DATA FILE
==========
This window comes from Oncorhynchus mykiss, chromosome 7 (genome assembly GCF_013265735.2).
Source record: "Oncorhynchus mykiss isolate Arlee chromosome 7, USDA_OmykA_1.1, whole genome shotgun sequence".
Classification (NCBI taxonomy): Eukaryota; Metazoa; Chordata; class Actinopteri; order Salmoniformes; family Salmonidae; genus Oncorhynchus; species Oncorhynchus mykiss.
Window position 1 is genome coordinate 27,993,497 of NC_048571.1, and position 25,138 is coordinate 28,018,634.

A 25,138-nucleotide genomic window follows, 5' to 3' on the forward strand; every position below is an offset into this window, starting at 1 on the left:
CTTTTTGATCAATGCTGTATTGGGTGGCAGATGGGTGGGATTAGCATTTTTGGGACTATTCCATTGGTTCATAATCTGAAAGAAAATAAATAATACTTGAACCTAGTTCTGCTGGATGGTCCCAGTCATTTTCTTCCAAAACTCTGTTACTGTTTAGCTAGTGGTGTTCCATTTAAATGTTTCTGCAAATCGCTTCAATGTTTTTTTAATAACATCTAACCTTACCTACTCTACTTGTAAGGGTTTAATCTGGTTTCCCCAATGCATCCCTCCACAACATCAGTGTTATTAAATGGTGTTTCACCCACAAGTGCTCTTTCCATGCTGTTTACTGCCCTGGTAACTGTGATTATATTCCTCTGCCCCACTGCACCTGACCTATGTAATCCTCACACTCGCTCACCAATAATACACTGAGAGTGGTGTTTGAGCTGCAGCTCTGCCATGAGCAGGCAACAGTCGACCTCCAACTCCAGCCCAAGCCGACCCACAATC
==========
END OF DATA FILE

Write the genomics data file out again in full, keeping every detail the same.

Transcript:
This window comes from Oncorhynchus mykiss, chromosome 7 (genome assembly GCF_013265735.2).
Source record: "Oncorhynchus mykiss isolate Arlee chromosome 7, USDA_OmykA_1.1, whole genome shotgun sequence".
Classification (NCBI taxonomy): Eukaryota; Metazoa; Chordata; class Actinopteri; order Salmoniformes; family Salmonidae; genus Oncorhynchus; species Oncorhynchus mykiss.
Window position 1 is genome coordinate 27,993,497 of NC_048571.1, and position 25,138 is coordinate 28,018,634.

A 25,138-nucleotide genomic window follows, 5' to 3' on the forward strand; every position below is an offset into this window, starting at 1 on the left:
CTTTTTGATCAATGCTGTATTGGGTGGCAGATGGGTGGGATTAGCATTTTTGGGACTATTCCATTGGTTCATAATCTGAAAGAAAATAAATAATACTTGAACCTAGTTCTGCTGGATGGTCCCAGTCATTTTCTTCCAAAACTCTGTTACTGTTTAGCTAGTGGTGTTCCATTTAAATGTTTCTGCAAATCGCTTCAATGTTTTTTTAATAACATCTAACCTTACCTACTCTACTTGTAAGGGTTTAATCTGGTTTCCCCAATGCATCCCTCCACAACATCAGTGTTATTAAATGGTGTTTCACCCACAAGTGCTCTTTCCATGCTGTTTACTGCCCTGGTAACTGTGATTATATTCCTCTGCCCCACTGCACCTGACCTATGTAATCCTCACACTCGCTCACCAATAATACACTGAGAGTGGTGTTTGAGCTGCAGCTCTGCCATGAGCAGGCAACAGTCGACCTCCAACTCCAGCCCAAGCCGACCCACAATC